A Comparison of Leak Compensation in Acute Care Ventilators During Noninvasive and Invasive Ventilation: A Lung Model Study
BACKGROUND: Although leak compensation has been widely introduced to acute care ventilators to improve patient-ventilator synchronization in the presence of system leaks, there are no data on these ventilators' ability to prevent triggering and cycling asynchrony. The goal of this study was to evaluate the ability of leak compensation in acute care ventilators during invasive and noninvasive ventilation (NIV). METHODS: Using a lung simulator, the impact of system leaks was compared on 7 ICU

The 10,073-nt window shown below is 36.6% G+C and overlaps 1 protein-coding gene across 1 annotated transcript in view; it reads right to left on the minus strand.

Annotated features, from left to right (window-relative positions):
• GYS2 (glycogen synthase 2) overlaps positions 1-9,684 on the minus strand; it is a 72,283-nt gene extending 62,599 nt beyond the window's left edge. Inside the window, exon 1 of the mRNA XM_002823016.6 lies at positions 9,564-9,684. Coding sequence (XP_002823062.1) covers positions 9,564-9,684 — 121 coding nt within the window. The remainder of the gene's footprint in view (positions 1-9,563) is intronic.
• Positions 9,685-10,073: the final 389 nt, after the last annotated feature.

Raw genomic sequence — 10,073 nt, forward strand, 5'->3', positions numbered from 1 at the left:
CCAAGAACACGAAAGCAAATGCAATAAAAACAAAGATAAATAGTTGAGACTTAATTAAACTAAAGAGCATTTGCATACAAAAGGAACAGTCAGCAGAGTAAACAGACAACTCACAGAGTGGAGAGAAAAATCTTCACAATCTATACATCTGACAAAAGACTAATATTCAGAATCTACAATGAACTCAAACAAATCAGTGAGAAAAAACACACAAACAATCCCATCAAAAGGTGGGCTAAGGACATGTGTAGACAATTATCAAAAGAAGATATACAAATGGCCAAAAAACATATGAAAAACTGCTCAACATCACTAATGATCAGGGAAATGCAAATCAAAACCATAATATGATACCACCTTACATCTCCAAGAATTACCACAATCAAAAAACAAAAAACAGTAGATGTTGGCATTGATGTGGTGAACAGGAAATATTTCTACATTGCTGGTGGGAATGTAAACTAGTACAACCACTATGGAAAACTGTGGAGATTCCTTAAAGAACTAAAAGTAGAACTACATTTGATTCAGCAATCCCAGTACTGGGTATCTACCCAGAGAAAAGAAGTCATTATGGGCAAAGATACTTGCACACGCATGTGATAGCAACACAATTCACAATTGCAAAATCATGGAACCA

... ilators and 1 dedicated NIV ventilator during triggering and cycling at 2 respiratory mechanics (COPD and ARDS models) settings, various modes of ventilation (NIV mode [pressure support ventilation], and invasive mode [pressure support and continuous mandatory ventilation]), and 2 PEEP levels (5 and 10 cm H 2 O). Leak levels used were up to 35-36 L/min in NIV mode and 26 -27 L/min in invasive mode. RESULTS: Although all of the ventilators were able to synchronize with the simulator at baseline, only 4 of the 8 ventilators synchronized to all leaks in NIV mode, and 2 of the 8 ventilators in invasive mode. The number of breaths to synchronization was higher during increasing than during decreasing leak. In the COPD model, miss-triggering occurred more frequently and required a longer time to stabilize tidal volume than in the ARDS model. The PB840 required fewer breaths to synchronize in both invasive and noninvasive modes, compared with the other ventilators (P < .001). CONCLUSIONS: Leak compensation in invasive and noninvasive modes has wide variations between ventilators. The PB840 and the V60 were the only ventilators to acclimate to all leaks, but there were differences in performance between these 2 ventilators. It is not clear if these differences have clinical importance.